Site:  Northwestern University

Principal Investigators: Linda Emanuel, PhD, MD; Sherman Elias, MD; Laurie Zoloth, PhD; and Dorothy Roberts, JD

Overview

This project evaluates the ethical and legal issues surrounding the use of reproductive technologies in cancer patients, with a special emphasis on the implications for pediatric patients and their families.

Objectives

  • A critical assessment of the ethical, religious, and legal constraints associated with the application of advanced fertility opportunities to young women and girls facing fertility-threatening diseases.
  • An evaluation of the existing norms of pediatric decision-making for the young child and family who will make such decisions on their behalf, and the implications for medical practice and health care policy.
  • An assessment and consideration of the competing moral appeals that arise in connection with the long-term uses of this research.

Indices of Scholarship 

  • Meet with leaders from religion, law, psychology, social science, political science, and biomedical policy to identify all the major issues raised by the advanced fertility options in this project
  • Based on the issues identified, conduct a comprehensive literature review that will result in a manuscript to set out the issues, identify arguments, and highlight the areas in need of further deliberation
  • For each key issue, identify real and hypothetical, but realistic, cases for analysis of: (1) medical risks and benefits; (2) how best to communicate with patients and families on issues of oncofertility; (3) economic considerations; (4) ethical options; and (5) decision-making approaches for clinicians, patients, and families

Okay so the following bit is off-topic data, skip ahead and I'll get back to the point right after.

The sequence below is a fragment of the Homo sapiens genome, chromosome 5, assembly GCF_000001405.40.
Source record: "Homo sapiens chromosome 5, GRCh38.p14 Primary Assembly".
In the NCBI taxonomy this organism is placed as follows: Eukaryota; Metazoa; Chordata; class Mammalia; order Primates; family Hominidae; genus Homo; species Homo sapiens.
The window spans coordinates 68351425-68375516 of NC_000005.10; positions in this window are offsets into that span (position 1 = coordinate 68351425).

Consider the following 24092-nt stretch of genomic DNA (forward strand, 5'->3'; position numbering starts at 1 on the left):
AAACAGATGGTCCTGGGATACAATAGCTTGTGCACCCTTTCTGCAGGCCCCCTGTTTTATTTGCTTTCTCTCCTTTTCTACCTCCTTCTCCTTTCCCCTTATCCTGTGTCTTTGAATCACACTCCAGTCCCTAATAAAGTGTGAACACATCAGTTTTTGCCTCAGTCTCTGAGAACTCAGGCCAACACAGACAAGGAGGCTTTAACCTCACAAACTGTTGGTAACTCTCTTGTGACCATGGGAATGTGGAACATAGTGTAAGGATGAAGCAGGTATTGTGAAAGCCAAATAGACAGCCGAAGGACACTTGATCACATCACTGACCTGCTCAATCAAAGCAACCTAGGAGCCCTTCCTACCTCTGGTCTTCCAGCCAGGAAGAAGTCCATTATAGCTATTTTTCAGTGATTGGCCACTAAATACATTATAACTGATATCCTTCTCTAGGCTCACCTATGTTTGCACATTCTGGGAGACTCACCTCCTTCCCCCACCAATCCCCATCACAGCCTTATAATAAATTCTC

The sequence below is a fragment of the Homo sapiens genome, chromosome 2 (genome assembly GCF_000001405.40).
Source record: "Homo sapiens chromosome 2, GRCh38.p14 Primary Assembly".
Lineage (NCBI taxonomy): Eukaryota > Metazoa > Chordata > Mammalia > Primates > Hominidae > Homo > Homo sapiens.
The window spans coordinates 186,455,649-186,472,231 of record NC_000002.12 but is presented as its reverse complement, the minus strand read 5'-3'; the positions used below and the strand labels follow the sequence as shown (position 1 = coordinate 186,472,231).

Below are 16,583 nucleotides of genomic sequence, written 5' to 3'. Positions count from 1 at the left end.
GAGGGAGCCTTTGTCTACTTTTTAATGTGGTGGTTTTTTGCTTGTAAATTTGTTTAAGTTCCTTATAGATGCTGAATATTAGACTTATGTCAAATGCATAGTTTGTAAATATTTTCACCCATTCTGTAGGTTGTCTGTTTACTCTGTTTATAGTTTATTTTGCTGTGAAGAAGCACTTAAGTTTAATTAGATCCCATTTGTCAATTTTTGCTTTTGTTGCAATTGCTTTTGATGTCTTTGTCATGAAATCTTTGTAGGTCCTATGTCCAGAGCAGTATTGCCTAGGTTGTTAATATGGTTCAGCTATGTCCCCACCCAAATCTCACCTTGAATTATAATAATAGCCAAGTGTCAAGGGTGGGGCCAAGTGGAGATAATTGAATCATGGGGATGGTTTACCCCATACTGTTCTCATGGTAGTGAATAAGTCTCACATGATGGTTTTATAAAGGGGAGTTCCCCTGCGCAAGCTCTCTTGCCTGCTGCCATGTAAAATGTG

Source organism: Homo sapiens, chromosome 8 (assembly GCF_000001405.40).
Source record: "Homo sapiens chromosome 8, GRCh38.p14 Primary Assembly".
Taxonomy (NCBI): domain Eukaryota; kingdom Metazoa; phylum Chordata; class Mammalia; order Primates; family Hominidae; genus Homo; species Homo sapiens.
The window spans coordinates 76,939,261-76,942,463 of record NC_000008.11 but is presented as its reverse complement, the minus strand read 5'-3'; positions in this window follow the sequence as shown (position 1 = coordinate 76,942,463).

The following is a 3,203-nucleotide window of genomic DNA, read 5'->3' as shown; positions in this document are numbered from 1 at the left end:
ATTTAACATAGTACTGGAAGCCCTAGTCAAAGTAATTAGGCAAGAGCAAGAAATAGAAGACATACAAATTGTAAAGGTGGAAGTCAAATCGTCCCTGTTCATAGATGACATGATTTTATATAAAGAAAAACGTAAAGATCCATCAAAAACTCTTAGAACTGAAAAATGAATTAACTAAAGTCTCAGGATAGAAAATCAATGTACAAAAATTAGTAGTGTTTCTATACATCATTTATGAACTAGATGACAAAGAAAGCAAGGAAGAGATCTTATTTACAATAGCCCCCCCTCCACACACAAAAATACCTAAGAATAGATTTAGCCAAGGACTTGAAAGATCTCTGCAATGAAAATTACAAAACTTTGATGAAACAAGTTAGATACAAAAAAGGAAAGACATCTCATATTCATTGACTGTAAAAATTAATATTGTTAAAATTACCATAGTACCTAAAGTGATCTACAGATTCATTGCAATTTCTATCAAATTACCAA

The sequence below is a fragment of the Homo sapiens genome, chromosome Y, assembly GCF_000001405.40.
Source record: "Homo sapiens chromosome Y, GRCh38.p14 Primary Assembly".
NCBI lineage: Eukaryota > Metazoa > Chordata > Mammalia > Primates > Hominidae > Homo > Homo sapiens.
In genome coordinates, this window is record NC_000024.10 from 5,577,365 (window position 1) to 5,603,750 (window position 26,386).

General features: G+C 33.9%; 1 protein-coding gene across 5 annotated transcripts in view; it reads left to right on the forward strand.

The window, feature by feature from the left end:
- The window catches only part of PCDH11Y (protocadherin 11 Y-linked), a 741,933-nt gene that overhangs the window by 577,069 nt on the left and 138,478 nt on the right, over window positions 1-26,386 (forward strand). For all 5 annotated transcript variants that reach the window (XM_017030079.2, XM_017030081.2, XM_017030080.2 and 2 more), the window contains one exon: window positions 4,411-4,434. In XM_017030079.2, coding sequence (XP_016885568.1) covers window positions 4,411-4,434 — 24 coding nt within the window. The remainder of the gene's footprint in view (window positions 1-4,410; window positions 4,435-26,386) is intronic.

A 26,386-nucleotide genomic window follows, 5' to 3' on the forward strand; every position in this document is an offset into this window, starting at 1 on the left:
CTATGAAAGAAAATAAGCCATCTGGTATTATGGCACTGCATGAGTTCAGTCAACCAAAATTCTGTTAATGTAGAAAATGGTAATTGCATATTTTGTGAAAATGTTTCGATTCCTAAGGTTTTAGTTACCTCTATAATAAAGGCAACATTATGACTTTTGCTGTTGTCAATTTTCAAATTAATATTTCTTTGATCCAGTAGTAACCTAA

• Reconvene at a mini-symposium to discuss positions, fill gaps, and collectively author a consensus paper that will provide direction and make recommendations regarding the professionally-guided ethical norms of practice for advanced reproductive oncofertility technology. Articles, notes, and presentations from the Center for Bioethics, Science and Society’s Oncofertility Summit are available in the Virtual Library.

Consortium Support and Impact

This project draws on other parts of the Oncofertility Consortium in developing a social science inquiry that is informed by scientific innovation and insight.  It relies on clinical and medical perspectives and advances and application of oncofertility technology (see Follice Cryopreservation, Bioengineering Primate Follicles, and Human Follicle Maturation In Vitro) to develop surveys, focus group guidelines, and interviews while serving as an integrated link to interdisciplinary biomedical research in ovarian follicle harvesting, cryopreservation, maturation, and fertilization.  Insights regarding the psychosocial impact of infertility on the lives of cancer patients and their families will be applied to the training, education, and advocacy mission of the Consortium.

Publications

Backhus LE and Zoloth L. Today’s Research, Tomorrows Cures: The Ethical Implications of Oncofertility. 2007.

Zoloth L, Backhus LE and Woodruff TK. Waiting to be Born: The Ethical Implications of the Generation of “NUBorn” and “NUAge” Mice from Pre-Pubertal Ovarian Tissue. The American Journal of Bioethics, 8:6,21 — 29, 2008.

Zoloth L, Backhus LE Woodruff TK, Henning A, and Raucher M.  Like/As: Metaphor and Meaning in Bioethics Narrative. The American Journal of Bioethics, 8(6): W3-W5, 2008.

Dolin G,. Roberts DE, Rodriguez LM, Woodruff TK.  Medical hope, legal pitfalls: Potential legal issues in the emerging field of oncofertility. Santa Clara L. Rev. 2009.

Zoloth, L. Jewish Perspectives on Oncofertility: The Complexities of Tradition. Cancer Treatment and Research. 2010; 156: 307-17. PMID: 20811844.

Zoloth, L. Final Thoughts. Cancer Treatment and Research. 2010; 156: 487-9. PMID: 20811861.

Zoloth, L and Henning A. Bioethics and Oncofertility: Arguments and Insights from Religious Traditions. Cancer Treatment and Research. 2010; 156: 261-78. PMID: 20811840.

This research was supported by the Oncofertility Consortium®, funded by the National Institutes of Health through the NIH Roadmap for Medical Research, Grant UL1DE19587 and RL1HD058296.